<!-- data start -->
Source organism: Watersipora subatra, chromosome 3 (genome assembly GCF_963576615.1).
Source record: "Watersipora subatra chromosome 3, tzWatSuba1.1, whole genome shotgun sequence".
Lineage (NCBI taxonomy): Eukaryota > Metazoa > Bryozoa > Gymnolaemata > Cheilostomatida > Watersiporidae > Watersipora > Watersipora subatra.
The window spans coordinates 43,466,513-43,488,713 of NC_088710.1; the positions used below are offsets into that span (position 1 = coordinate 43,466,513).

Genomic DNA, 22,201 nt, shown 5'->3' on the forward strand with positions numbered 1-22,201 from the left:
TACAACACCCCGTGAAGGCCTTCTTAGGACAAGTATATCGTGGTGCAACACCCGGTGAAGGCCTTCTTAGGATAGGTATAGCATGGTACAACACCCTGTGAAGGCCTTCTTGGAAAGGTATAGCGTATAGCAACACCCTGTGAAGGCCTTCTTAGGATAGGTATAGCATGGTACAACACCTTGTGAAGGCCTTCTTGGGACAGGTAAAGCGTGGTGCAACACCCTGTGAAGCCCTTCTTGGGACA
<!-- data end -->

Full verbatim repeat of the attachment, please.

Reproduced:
Source organism: Watersipora subatra, chromosome 3 (genome assembly GCF_963576615.1).
Source record: "Watersipora subatra chromosome 3, tzWatSuba1.1, whole genome shotgun sequence".
Lineage (NCBI taxonomy): Eukaryota > Metazoa > Bryozoa > Gymnolaemata > Cheilostomatida > Watersiporidae > Watersipora > Watersipora subatra.
The window spans coordinates 43,466,513-43,488,713 of NC_088710.1; the positions used below are offsets into that span (position 1 = coordinate 43,466,513).

Genomic DNA, 22,201 nt, shown 5'->3' on the forward strand with positions numbered 1-22,201 from the left:
TACAACACCCCGTGAAGGCCTTCTTAGGACAAGTATATCGTGGTGCAACACCCGGTGAAGGCCTTCTTAGGATAGGTATAGCATGGTACAACACCCTGTGAAGGCCTTCTTGGAAAGGTATAGCGTATAGCAACACCCTGTGAAGGCCTTCTTAGGATAGGTATAGCATGGTACAACACCTTGTGAAGGCCTTCTTGGGACAGGTAAAGCGTGGTGCAACACCCTGTGAAGCCCTTCTTGGGACA